While solicitors have been squabbling over the Solicitors Qualifying Exam, a quieter battle has been taking place between bar training providers. In May, the Inns of Court waded back into the training market, promising a cheaper course for aspiring barristers. Their college, they declared, would charge 30% less than other universities, giving a bigger pool of graduates a better chance at the bar.
The announcement sparked a price war among the other training establishments, which started slashing their prices. Last week the University of Law cut its London fees by almost a third, from £18,735 to £13,000, while students at the City Law School will pay £14,000 in 2020, as opposed to £18,500. BPP is expected to follow suit.
The speed at which universities cut their prices raises an uncomfortable question: how much were they overcharging former students if they can lop a few thousand off the fees at the drop of a hat? To quote a Gazette reader, the cuts seem ‘cravenly cynical’.
What’s more, at £13,000 the course is still far from cheap – and funding options are limited.
While solicitors firms often recruit talent early on, and sponsor students through their legal training, it is rare for hopeful barristers to have secured a pupillage before they start bar school, let alone to have secured funding. They are expected to go it alone, with the help of a few fiercely fought-for scholarships.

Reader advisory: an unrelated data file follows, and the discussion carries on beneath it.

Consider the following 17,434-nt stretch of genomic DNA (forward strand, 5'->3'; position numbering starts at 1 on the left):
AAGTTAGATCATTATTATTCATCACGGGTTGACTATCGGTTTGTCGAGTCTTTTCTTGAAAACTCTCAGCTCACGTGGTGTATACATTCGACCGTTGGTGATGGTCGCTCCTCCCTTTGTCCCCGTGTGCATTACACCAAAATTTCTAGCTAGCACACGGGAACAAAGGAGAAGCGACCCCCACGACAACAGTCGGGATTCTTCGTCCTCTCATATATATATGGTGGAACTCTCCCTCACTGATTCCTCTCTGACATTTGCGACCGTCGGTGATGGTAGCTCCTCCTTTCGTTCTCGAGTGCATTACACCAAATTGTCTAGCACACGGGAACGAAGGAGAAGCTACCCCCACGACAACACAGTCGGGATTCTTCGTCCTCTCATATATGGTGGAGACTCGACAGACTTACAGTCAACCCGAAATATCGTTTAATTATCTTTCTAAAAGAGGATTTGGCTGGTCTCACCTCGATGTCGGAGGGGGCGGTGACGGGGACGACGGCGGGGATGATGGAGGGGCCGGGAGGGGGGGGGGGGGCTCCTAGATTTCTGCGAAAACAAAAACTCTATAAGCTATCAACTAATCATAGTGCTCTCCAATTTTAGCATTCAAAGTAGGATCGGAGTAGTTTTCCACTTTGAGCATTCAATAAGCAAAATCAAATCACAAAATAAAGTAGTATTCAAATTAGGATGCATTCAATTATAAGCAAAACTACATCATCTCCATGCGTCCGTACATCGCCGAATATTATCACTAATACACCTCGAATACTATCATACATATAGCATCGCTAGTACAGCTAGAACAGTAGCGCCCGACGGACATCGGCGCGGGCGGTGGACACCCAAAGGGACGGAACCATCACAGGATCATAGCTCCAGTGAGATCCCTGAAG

Then there is the risk. According to figures from the Bar Standards Board, just 41% of students who enrolled on the bar course from 2013/14 to 2017/18 have commenced pupillage.
With around 1,500 people taking the course every year, that’s 4,425 students since 2013 who have wasted their money – almost £80m worth of fees.
Combined, the system means that efforts to diversify the bar face serious challenges. Only graduates from privileged families can realistically gamble tens of thousands of pounds on a course which, more likely than not, won’t get them the job they want.
There is no obvious solution, however. Indeed, when you grapple with the issue the more slippery it gets.
Take government funding. If hopeful barristers could take out a student loan – thus deferring repayment for a long time, perhaps indefinitely – more people would have a shot at the bar. However, the tax payer would be forced subsidise thousands of students who never make it in the profession.
Meanwhile, if universities accepted fewer candidates, fewer people would waste their money. However, law graduates and Oxbridge alumni might be favoured, denying other students the chance to develop their skillset.
Any solution that addresses the existing problem seems to spawn a host of other issues.
Nevertheless, while scholarships and lower course fees are a step in the right direction, it feels like structural change is needed to make the bar genuinely accessible. A radical re-think of bar training is needed and barristers should start squabbling more loudly about entry to the profession.